18. Antipsychotics, chlorpromazine and haloperidol inhibit voltage-gated proton currents in BV2 microglial cells.

    Science.gov (United States)

    Shin, Hyewon; Song, Jin-Ho

    2014-09-05

    Microglial dysfunction and neuroinflammation are thought to contribute to the pathogenesis of schizophrenia. Some antipsychotic drugs have anti-inflammatory activity and can reduce the secretion of pro-inflammatory cytokines and reactive oxygen species from activated microglial cells. Voltage-gated proton channels on the microglial cells participate in the generation of reactive oxygen species and neuronal toxicity by supporting NADPH oxidase activity. In the present study, we examined the effects of two typical antipsychotics, chlorpromazine and haloperidol, on proton currents in microglial BV2 cells using the whole-cell patch clamp method. Chlorpromazine and haloperidol potently inhibited proton currents with IC50 values of 2.2 μM and 8.4 μM, respectively. Chlorpromazine and haloperidol are weak bases that can increase the intracellular pH, whereby they reduce the proton gradient and affect channel gating. Although the drugs caused a marginal positive shift of the activation voltage, they did not change the reversal potential. This suggested that proton current inhibition was not due to an alteration of the intracellular pH. Chlorpromazine and haloperidol are strong blockers of dopamine receptors. While dopamine itself did not affect proton currents, it also did not alter proton current inhibition by the two antipsychotics, indicating dopamine receptors are not likely to mediate the proton current inhibition. Given that proton channels are important for the production of reactive oxygen species and possibly pro-inflammatory cytokines, the anti-inflammatory and antipsychotic activities of chlorpromazine and haloperidol may be partly derived from their ability to inhibit microglial proton currents. Copyright © 2014 Elsevier B.V. All rights reserved.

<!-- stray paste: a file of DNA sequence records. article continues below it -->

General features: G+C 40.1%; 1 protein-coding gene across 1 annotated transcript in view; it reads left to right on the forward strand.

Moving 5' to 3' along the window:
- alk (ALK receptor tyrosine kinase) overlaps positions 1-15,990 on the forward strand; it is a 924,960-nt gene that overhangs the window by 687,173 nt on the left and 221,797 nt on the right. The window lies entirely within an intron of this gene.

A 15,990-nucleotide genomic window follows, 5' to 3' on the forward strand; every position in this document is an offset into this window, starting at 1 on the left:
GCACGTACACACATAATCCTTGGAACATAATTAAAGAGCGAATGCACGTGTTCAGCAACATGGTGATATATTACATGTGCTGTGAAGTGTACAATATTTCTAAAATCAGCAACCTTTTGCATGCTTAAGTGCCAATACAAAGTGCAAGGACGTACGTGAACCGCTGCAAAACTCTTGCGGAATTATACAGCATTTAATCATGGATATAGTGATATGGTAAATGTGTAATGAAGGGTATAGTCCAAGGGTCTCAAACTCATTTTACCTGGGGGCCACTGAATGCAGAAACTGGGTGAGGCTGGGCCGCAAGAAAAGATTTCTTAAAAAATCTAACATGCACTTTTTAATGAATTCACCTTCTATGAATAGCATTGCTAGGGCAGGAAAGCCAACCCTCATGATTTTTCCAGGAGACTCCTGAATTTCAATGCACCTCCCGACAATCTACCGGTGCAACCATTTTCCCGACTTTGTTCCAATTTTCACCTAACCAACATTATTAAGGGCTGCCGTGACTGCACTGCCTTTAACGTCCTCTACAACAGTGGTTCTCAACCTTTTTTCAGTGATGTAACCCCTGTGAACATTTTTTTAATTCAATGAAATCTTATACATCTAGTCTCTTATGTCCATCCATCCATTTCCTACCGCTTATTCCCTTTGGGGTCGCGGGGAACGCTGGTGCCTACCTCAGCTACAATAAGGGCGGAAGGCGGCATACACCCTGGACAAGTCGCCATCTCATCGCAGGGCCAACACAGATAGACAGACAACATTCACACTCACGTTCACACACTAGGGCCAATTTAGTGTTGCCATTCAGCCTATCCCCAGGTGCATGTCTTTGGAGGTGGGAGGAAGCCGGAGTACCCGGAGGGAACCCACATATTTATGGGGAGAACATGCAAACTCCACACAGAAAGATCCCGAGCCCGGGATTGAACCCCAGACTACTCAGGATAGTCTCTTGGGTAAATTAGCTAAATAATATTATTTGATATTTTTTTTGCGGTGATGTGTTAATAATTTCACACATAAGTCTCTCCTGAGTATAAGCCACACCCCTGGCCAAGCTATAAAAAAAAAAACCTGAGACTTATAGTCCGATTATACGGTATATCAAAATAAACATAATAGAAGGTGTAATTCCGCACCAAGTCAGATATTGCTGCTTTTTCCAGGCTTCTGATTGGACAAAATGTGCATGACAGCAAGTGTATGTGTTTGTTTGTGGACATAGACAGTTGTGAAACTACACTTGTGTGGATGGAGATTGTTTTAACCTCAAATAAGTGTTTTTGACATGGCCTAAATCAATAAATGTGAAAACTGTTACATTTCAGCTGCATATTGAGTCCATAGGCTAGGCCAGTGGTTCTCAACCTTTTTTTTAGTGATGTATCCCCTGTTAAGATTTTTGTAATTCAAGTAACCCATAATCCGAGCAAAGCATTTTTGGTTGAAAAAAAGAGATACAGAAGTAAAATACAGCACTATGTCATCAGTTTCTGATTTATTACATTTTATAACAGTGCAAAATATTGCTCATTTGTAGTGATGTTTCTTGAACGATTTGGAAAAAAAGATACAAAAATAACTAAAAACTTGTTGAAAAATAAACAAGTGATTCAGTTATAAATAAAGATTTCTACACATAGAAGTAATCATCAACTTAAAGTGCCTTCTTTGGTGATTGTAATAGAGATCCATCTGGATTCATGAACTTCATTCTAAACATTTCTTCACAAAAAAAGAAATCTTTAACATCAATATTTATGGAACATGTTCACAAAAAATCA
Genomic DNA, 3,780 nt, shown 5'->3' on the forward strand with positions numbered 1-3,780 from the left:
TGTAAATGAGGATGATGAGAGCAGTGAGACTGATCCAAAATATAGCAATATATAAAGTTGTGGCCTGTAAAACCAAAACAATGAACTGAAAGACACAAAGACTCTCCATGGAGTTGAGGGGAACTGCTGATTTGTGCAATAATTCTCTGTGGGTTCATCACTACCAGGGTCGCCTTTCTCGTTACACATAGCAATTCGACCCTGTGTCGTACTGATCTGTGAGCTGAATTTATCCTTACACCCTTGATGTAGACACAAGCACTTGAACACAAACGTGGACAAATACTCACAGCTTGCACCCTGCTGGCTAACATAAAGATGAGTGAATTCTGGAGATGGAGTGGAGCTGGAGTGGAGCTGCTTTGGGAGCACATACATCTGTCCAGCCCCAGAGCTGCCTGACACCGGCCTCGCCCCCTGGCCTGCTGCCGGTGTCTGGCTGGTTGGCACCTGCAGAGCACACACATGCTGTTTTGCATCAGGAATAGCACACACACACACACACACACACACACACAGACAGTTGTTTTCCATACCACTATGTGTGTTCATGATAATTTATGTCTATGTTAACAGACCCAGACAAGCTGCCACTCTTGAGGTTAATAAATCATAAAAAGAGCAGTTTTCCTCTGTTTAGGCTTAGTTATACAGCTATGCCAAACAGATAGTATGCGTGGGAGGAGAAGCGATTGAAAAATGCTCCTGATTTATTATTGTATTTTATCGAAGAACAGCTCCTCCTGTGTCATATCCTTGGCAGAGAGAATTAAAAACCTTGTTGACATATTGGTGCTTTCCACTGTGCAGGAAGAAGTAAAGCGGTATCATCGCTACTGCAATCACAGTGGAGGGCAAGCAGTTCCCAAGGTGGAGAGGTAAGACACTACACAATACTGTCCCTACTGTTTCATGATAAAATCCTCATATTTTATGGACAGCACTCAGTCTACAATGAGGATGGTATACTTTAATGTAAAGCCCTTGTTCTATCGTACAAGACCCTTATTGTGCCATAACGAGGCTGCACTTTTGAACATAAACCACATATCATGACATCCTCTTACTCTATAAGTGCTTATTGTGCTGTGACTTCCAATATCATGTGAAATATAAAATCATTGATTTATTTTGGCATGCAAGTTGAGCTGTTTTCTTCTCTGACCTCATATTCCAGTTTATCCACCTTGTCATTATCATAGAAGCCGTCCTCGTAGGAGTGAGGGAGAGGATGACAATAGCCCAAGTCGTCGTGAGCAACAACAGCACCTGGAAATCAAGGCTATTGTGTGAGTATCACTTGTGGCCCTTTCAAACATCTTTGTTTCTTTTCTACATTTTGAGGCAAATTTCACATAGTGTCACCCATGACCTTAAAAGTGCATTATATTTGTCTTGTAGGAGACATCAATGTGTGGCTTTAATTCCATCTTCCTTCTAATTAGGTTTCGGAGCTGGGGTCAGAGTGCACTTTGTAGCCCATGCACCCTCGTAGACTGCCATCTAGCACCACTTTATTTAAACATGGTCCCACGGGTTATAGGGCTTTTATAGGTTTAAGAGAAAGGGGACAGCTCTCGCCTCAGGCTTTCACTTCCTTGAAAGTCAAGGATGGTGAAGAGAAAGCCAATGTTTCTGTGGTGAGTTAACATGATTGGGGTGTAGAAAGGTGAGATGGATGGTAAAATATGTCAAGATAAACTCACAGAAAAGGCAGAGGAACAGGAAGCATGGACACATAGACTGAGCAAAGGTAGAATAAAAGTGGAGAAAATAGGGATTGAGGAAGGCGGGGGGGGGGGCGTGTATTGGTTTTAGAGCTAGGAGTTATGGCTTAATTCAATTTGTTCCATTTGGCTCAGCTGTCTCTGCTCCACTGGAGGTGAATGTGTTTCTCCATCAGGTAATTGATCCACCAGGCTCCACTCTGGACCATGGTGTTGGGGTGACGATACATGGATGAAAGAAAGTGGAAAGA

19. Composition-Driven Phase Boundary and Piezoelectricity in Potassium-Sodium Niobate-Based Ceramics.

    Science.gov (United States)

    Zheng, Ting; Wu, Jiagang; Xiao, Dingquan; Zhu, Jianguo; Wang, Xiangjian; Lou, Xiaojie

    2015-09-16

    The piezoelectricity of (K,Na)NbO3 ceramics strongly depends on the phase boundary types as well as the doped compositions. Here, we systematically studied the relationships between the compositions and phase boundary types in (K,Na) (Nb,Sb)O3-Bi0.5Na0.5AO3 (KNNS-BNA, A=Hf, Zr, Ti, Sn) ceramics; then their piezoelectricity can be readily modified. Their phase boundary types are determined by the doped elements. A rhombohedral-tetragonal (R-T) phase boundary can be driven in the compositions range of 0.035≤BNH≤0.040 and 0.035≤BNZ≤0.045; an orthorhombic-tetragonal (O-T) phase boundary is formed in the composition range of 0.005≤BNT≤0.02; and a pure O phase can be only observed regardless of BNS content (≤0.01). In addition, the phase boundary types strongly affect their corresponding piezoelectricities. A larger d33 (∼440-450 pC/N) and a higher d33* (∼742-834 pm/V) can be attained in KNNS-BNA (A=Zr and Hf) ceramics due to the involvement of R-T phase boundary, and unfortunately KNNS-BNA (A=Sn and Ti) ceramics possess a relatively poor piezoelectricity (d33≤200 and d33*piezoelectricity and phase boundary types were also discussed. We believe that comprehensive research can design more excellent ceramic systems concerning potassium-sodium niobate.

  20. Beta-Estradiol Regulates Voltage-Gated Calcium Channels and Estrogen Receptors in Telocytes from Human Myometrium

    Directory of Open Access Journals (Sweden)

    Adela Banciu

    2018-05-01